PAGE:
CGSU Members Respond to Cornell, Northwestern Football Player Union NLRB Case

Interested parties filed amicus briefs July 3 in the Northwestern University football player union representation case pending at the National Labor Relations Board.  Two briefs are of particular interest to CGSU.  The first was filed by the American Association of University Professors and argues the Board should overturn its 2004 Brown decision and find that private university graduate assistants to be covered as employees under the National Labor Relations Act.

The second was filed by Cornell, the rest of the Ivy League, MIT, and the Association American Universities.  It argues the Board should not reconsider Brown in its decision in Northwestern.

This week, in response to Cornell’s brief, CGSU members wrote a letter to Alan Mittman, Director of the Office of Workforce Policy and Labor Relations.  It appears below:

 July 14, 2014

Cornell Graduate Students United
General Correspondence Email Address:

Alan Mittman
Workforce Policy and Labor Relations
Cornell University

Dear Mr. Mittman:

I am a Ph.D. candidate in [Redacted], a Cornell employee, and a member of Cornell Graduate Students United (CGSU).

I write to inform you that union members have read Cornell et al.’s July 3, 2014 brief of amici curiae submitted to the National Labor Relations Board in Northwestern University (Case 13-RC-121359).  We disagree with the University’s argument that Northwestern is not the appropriate case for the Board to reexamine Brown University (342 NLRB 483, 2004).  We believe Brown was wrongly decided.  If the Board determines that revisiting its decision in Brown is necessary and relevant to the Northwestern matter, it should overrule the test of employee status articulated in Brown and replace it with one that more accurately reflects the situation of graduate students at private universities as both students and employees.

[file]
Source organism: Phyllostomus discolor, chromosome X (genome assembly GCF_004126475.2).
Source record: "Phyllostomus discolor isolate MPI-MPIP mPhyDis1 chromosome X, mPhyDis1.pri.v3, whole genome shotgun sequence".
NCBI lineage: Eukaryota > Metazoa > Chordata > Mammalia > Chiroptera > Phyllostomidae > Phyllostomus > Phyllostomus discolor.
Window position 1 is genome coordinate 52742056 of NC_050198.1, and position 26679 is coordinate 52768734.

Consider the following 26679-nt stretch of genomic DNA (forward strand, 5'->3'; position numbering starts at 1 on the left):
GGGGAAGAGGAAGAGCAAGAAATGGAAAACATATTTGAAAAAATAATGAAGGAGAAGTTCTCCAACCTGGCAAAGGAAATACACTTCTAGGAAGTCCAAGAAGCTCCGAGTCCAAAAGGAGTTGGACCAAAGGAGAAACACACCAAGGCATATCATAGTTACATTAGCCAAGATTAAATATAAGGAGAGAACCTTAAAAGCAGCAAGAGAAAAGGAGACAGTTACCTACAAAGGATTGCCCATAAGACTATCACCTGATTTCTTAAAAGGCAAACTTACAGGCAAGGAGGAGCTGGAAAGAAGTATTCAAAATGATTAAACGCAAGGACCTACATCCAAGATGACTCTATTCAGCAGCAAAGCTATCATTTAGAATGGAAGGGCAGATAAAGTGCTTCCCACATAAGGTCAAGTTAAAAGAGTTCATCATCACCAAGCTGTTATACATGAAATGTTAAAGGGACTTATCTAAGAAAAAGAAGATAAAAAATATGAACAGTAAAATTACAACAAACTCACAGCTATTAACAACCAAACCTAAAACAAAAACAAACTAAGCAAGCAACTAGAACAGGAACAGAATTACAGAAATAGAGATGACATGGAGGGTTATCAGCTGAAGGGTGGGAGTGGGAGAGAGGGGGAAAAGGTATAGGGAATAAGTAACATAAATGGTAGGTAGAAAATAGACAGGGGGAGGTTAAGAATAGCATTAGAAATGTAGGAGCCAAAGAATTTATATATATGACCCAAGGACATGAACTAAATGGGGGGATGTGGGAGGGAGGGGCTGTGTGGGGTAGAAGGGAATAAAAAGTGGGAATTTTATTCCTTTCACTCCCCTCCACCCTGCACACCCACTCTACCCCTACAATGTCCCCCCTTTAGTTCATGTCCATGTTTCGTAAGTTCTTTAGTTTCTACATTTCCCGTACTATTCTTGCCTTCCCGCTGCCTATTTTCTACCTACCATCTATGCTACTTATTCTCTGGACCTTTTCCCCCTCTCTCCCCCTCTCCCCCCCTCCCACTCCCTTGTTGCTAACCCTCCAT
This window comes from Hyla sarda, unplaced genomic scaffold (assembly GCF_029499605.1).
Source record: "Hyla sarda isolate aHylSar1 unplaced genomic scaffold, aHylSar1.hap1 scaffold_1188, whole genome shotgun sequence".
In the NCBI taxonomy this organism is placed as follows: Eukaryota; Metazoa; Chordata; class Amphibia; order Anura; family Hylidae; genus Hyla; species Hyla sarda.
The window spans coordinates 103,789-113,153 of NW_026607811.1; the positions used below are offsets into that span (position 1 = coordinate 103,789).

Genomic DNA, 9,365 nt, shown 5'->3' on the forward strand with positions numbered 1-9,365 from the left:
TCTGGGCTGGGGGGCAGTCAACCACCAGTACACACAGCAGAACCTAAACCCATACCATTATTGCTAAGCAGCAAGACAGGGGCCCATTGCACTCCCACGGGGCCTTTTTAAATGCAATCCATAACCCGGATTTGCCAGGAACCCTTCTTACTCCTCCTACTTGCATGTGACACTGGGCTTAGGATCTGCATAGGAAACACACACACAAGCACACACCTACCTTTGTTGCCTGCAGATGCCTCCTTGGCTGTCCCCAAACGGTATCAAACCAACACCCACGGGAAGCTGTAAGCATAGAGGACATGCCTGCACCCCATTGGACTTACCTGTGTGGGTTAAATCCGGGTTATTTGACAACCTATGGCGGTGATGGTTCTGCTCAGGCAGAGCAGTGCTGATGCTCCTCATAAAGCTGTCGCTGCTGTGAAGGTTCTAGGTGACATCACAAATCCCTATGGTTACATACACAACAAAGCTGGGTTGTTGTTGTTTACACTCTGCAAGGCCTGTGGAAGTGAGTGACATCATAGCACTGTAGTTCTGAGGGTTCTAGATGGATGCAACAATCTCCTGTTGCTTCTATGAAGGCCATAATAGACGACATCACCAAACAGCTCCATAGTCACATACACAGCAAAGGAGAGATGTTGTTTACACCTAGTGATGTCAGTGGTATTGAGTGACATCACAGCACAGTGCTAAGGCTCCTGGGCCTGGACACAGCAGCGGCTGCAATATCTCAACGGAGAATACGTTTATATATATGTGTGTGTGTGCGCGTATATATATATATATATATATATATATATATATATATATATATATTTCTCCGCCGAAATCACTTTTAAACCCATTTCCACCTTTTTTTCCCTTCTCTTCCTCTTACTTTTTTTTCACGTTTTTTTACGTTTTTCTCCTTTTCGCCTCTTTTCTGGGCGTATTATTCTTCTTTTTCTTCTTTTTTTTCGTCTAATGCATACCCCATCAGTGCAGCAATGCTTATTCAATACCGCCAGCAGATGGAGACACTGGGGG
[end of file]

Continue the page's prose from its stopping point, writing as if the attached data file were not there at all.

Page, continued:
We would also like to point out that, no matter how Northwestern is decided, Cornell is already able to develop a voluntary recognition agreement in collaboration with CGSU.  Such an agreement would outline a fair process for our union to demonstrate majority support to serve as the exclusive representative of an agreed-upon bargaining unit once such a majority is obtained. New York University did this with GSOC-UAW Local 2110 in the fall of 2013, and we believe that a similar agreement would serve the long-term interest of Cornell as a leading global university.

Finally, we would like to commend the University for the constructive conversation several of our members had regarding some of these issues in a May meeting with President Skorton. We hope that it will be possible to continue this dialogue in the coming months.

Cornell Graduate Students United